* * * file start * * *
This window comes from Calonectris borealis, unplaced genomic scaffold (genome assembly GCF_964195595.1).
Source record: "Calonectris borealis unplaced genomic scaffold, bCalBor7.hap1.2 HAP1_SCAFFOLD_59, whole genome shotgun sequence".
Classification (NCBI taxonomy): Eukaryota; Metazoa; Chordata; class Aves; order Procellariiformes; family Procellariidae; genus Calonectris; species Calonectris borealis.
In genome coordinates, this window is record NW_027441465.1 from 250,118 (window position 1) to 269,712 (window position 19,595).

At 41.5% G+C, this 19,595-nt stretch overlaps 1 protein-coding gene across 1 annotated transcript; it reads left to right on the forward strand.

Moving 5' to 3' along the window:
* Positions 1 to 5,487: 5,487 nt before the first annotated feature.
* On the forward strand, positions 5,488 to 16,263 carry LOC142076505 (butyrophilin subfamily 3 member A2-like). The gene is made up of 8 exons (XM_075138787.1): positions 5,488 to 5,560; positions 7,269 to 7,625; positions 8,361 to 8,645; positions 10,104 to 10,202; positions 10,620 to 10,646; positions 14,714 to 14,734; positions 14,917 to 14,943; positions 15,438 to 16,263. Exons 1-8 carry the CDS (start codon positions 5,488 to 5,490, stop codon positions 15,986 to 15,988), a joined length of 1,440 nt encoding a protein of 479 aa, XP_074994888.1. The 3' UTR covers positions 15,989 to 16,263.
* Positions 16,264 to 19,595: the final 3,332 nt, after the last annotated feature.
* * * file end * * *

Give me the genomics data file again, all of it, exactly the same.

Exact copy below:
This window comes from Calonectris borealis, unplaced genomic scaffold (genome assembly GCF_964195595.1).
Source record: "Calonectris borealis unplaced genomic scaffold, bCalBor7.hap1.2 HAP1_SCAFFOLD_59, whole genome shotgun sequence".
Classification (NCBI taxonomy): Eukaryota; Metazoa; Chordata; class Aves; order Procellariiformes; family Procellariidae; genus Calonectris; species Calonectris borealis.
In genome coordinates, this window is record NW_027441465.1 from 250,118 (window position 1) to 269,712 (window position 19,595).

At 41.5% G+C, this 19,595-nt stretch overlaps 1 protein-coding gene across 1 annotated transcript; it reads left to right on the forward strand.

Moving 5' to 3' along the window:
* Positions 1 to 5,487: 5,487 nt before the first annotated feature.
* On the forward strand, positions 5,488 to 16,263 carry LOC142076505 (butyrophilin subfamily 3 member A2-like). The gene is made up of 8 exons (XM_075138787.1): positions 5,488 to 5,560; positions 7,269 to 7,625; positions 8,361 to 8,645; positions 10,104 to 10,202; positions 10,620 to 10,646; positions 14,714 to 14,734; positions 14,917 to 14,943; positions 15,438 to 16,263. Exons 1-8 carry the CDS (start codon positions 5,488 to 5,490, stop codon positions 15,986 to 15,988), a joined length of 1,440 nt encoding a protein of 479 aa, XP_074994888.1. The 3' UTR covers positions 15,989 to 16,263.
* Positions 16,264 to 19,595: the final 3,332 nt, after the last annotated feature.